Running to music – why don’t I do it?

I was having a conversation with a co-worker the other day. She is also an avid runner, and at some point the conversation came around to music. “What songs do you like to run to?” she asked me.

“Actually, I never run to music,” I replied.

She stared at me, aghast. It was as if I had just told her that I was an alien being from the planet Glorrtaxx and was trying to fondle her with the tendril of ectoplasm extruding from my forehead.

After she had composed herself, she asked incredulously, “Why not?”

And actually, I had to think about this for a second. Because I love music. I had a 600 strong CD collection before CDs were rendered passé by streaming. I have thousands of mp3s. I have Spotify on constantly in my office. So indeed, why not?

There are a few reasons, as it turns out.


I am not this guy.

When I first started running again, I tried to run with music, and I found that it really screwed up my running rhythm. Basically, I was constantly trying to run with the beat, because my legs were being jerks and weren’t doing what I was telling them to. So, I would slow down for the songs with a slow beat, and speed up if the BPM did. Now, apparently this is pretty normal, and I guess it’s OK if you’re doing fartlek or something, but it was annoying when I was trying to run at a steady pace. And the damn earbuds kept slipping out because I’m too much of a cheap bastard to buy ones designed for running.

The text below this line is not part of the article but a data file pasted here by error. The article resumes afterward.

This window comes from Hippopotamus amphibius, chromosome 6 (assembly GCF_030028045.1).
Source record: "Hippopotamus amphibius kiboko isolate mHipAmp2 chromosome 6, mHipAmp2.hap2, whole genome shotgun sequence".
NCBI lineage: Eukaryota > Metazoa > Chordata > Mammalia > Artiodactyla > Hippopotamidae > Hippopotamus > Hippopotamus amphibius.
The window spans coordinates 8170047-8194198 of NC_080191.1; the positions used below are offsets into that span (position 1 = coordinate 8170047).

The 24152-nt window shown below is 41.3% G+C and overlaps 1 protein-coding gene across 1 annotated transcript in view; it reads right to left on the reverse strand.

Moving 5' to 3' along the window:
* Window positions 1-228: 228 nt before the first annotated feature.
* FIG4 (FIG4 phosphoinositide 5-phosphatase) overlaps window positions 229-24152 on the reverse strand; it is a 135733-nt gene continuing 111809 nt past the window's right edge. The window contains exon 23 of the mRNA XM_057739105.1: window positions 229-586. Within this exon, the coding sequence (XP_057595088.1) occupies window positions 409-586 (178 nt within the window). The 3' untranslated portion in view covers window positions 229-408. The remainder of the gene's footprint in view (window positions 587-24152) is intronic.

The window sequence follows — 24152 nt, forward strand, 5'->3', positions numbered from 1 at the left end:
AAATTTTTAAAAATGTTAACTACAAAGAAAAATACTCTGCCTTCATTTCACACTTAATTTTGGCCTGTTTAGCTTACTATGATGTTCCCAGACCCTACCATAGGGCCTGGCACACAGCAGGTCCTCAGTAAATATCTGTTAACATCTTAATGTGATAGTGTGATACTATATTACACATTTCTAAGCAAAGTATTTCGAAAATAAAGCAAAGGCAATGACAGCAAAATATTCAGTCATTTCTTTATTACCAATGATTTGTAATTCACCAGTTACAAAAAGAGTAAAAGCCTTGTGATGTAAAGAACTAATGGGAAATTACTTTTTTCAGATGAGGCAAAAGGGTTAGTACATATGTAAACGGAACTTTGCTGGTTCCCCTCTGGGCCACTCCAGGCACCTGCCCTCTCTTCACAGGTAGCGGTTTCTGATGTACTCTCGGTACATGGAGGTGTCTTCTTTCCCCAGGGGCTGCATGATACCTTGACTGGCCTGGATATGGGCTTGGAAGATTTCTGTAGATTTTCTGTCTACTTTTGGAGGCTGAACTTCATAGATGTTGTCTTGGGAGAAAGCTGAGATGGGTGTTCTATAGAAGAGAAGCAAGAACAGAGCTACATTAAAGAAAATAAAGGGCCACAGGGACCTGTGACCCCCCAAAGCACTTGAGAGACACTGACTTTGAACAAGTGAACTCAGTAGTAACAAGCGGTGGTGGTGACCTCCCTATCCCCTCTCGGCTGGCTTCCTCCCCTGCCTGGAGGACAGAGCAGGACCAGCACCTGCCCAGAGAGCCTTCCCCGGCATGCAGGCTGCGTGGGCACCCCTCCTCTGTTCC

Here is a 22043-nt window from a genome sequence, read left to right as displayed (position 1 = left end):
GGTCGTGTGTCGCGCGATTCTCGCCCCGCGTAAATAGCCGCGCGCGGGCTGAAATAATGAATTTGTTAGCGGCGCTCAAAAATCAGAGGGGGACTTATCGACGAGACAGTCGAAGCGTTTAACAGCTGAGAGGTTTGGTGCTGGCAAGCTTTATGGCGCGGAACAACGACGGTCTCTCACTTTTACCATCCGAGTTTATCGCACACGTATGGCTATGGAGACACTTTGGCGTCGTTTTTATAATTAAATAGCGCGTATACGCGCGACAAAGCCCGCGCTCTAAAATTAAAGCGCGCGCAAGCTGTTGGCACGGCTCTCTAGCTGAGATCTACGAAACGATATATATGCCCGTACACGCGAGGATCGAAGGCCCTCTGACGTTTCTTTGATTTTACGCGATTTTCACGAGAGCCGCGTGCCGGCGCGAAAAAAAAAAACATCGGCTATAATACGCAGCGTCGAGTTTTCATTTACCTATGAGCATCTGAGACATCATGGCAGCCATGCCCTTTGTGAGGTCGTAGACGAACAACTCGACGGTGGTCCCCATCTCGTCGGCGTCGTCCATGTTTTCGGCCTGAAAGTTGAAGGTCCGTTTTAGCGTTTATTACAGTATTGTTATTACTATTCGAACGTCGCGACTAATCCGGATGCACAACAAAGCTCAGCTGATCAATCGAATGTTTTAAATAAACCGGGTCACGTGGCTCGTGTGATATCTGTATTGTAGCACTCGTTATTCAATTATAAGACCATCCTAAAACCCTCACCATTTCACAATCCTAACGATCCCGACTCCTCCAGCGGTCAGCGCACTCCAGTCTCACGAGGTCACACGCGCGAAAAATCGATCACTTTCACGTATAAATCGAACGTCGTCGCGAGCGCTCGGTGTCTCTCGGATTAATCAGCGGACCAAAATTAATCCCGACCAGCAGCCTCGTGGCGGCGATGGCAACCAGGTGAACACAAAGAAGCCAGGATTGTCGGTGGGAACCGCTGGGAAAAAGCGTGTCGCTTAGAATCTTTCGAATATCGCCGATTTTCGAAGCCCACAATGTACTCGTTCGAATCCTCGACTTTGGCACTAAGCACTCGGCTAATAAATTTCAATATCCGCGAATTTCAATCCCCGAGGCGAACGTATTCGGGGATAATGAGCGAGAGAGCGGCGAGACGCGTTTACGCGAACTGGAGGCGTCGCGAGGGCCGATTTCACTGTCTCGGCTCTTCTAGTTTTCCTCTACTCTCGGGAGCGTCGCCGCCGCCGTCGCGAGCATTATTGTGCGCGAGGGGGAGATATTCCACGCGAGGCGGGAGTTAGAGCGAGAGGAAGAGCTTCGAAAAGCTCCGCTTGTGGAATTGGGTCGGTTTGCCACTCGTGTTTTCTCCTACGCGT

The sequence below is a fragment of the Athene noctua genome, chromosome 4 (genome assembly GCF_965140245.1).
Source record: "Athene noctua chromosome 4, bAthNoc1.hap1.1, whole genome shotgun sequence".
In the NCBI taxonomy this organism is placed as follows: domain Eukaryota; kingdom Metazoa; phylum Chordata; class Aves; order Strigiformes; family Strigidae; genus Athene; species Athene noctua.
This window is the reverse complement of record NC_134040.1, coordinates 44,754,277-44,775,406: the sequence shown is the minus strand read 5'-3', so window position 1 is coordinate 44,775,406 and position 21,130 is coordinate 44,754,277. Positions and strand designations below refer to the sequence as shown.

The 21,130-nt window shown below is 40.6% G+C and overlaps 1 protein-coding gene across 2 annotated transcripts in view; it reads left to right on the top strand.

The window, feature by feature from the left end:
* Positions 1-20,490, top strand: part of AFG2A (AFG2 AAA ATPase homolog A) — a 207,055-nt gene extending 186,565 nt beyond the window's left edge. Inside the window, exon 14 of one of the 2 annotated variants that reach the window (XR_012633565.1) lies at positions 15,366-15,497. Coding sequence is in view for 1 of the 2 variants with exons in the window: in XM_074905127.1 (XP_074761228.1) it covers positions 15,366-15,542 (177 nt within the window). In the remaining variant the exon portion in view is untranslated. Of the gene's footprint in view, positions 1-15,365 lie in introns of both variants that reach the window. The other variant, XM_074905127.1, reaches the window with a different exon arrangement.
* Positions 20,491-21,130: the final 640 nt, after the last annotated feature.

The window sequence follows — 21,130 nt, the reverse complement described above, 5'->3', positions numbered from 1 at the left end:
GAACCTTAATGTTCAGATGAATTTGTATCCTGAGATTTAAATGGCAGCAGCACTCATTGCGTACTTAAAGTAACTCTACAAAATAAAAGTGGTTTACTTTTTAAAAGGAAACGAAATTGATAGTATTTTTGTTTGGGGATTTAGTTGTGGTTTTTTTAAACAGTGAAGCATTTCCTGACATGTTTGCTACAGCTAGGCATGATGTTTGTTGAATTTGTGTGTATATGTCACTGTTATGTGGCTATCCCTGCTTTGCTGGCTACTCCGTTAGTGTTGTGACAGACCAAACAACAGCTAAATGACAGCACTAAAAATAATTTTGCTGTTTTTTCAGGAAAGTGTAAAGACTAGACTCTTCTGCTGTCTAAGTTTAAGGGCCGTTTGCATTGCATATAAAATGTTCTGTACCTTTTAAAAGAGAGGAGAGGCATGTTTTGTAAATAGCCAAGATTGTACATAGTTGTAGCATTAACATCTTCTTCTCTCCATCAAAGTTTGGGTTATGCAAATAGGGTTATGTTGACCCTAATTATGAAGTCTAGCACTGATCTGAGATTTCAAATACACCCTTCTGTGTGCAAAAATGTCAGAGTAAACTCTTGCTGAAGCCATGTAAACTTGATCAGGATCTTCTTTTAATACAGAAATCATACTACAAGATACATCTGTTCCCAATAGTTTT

Also, I kind of like to hear what’s going on around me for reasons I detailed in my last post (keeps the octogenarian grandmas and killer clowns from sneaking up on me).

Finally, running has become sort of a zen activity for me, and I like the fact that my mind can go nowhere while I’m focusing on my breath, and music would probably disrupt that for me.

Now, I’m the type of guy who likes to look at an idea from different angles rather than dismiss it outright, so I did try to come up with some solutions:


1. Put together a playlist. It turns out there are some websites out there that will tell you what the BPM of various songs are so that you can put a playlist together, including

http://jog.fm (what was it I said about calling us joggers?)
http://jogtunes.com (seriously. stop it.)
http://goingjogwild.com (ok – i admit i made that one up.)

et cetera.

I guess there’s a way you can do it with iTunes too, but whatever. I’ll leave that to the Apple nerds.

First problem with this – I have no idea what my stride rate is, and I’m waaaayy too lazy to measure it. It could be 200/minute for all I know. (It’s not.) Then, I found a blog post with a chart converting stride rate into speed, which made me wonder, how the hell do these people know how long my legs are? Did they sneak in and stick a tape measure in my crotch while I was asleep? That’s peculiar, and slightly disturbing.